Your emergency funds and cash reserve should be kept in liquid assets, such as checking or saving accounts, money market funds or short-term CD’s. Since the very definition of emergency means unexpected, you should be able to access your funds at any point that you may need them without penalty. My recommendation is that you put your emergency fund amount (as explained above) in a savings account linked to your checking account so you quickly transfer the money when you need it and put your cash reserve balance in an online money market or online savings account.
I have a Chase savings account linked to my checking account for my emergency fund. Separately, I have an online money market account with Ally Bank. They were rated the top online bank by Money magazine in 2015 and they have great service and some of the best interest rates. Their current interest rate is .85% for their money market accounts and 1% for their online savings accounts. I use bank-to-bank transfer when I wish to make a deposit from my checking account, which takes 3-4 days generally but doesn’t cost anything and I also have checks that I can use to pay expenses (limited to 6 transactions per month).
Wherever you put your emergency funds, they should be kept separate from the money you use to pay your regular bills and they should also be kept separate from your other savings funds (such as vacation savings). I personally earmark the funds in my savings account for separate things using my zero-based budget in my YNAB personal finance software. You may want to consider separate accounts if you don’t have a very, very specific way to allocate your savings amount between your goals.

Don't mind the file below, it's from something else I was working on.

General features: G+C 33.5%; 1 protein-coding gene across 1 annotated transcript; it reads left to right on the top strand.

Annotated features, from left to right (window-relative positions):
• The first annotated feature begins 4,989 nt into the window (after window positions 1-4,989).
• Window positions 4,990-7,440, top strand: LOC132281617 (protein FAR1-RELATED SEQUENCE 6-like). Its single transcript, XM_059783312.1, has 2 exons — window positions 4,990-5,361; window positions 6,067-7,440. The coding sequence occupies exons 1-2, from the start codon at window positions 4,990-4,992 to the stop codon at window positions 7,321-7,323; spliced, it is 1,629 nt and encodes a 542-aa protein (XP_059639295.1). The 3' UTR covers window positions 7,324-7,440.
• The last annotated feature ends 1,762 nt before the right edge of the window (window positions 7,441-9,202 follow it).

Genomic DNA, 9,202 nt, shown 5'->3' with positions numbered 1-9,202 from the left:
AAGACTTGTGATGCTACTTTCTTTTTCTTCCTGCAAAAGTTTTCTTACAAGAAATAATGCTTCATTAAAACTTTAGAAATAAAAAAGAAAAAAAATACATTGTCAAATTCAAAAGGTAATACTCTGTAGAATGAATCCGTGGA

Putting together an emergency fund and a cash reserve is the best way to hedge against major financial catastrophes that may come your way, but the most valuable thing that it will provide is peace of mind right now. Put away whatever amount in your emergency fund & cash reserve that will make you feel comfortable, whether that is more or less than the recommendation that I’ve provided. You will be so glad that you did!
EXAMPLE: SMITH FAMILY
The Smith family already has as part of their financial goals setting up an emergency fund and cash reserve. They calculate their emergency fund amount to be the amount of their deductible on their health insurance plan ($2,750).
Since they’ve set up their budget already they have a good idea of how much their expenses are each month and they’ve modified it to reduce expenses that they would need to reduce if they faced unemployment. Their monthly expenses averaged to about $4,000 per month and their goal is to start with a $2,750 emergency fund and a 3 month cash reserve. They plan to save the $2,750 for an emergency fund within one year and the remaining $7,200 over the following 3 years.
Your homework assignment is to calculate the amount you need for your emergency fund and make a plan for how much you will save and for how long in order to be able to meet that goal.
- IMPROVING – Estimate your monthly expenses and plan to save 4 months expenses over the next two years (monthly expenses x 4 / 24 months). Set up automatic transfers to your savings account if possible.
- INVESTED – Use your budget and calculate amounts you need to save for your emergency fund and cash reserve of 3-4 months (based on your personal situation). Make a plan to achieve these savings amounts.
- UNSTOPPABLE – Use your budget and adjust your expenses to calculate the monthly amount you need to save for your emergency fund and cash reserve. Make a plan to achieve the emergency fund within 6 months and the cash reserve of at least 3 months within 2 years.
File your emergency fund and cash reserve calculations in your Financial Plan binder under Tab 1-“Financial Goals”.
HANDOUT-WAYS TO SAVE FOR YOUR EMERGENCY FUND & CASH RESERVE
If you’re living paycheck to paycheck, you may be wondering how you can possibly save this much money. It may take some times, but here are some ways to jump-start and track your saving.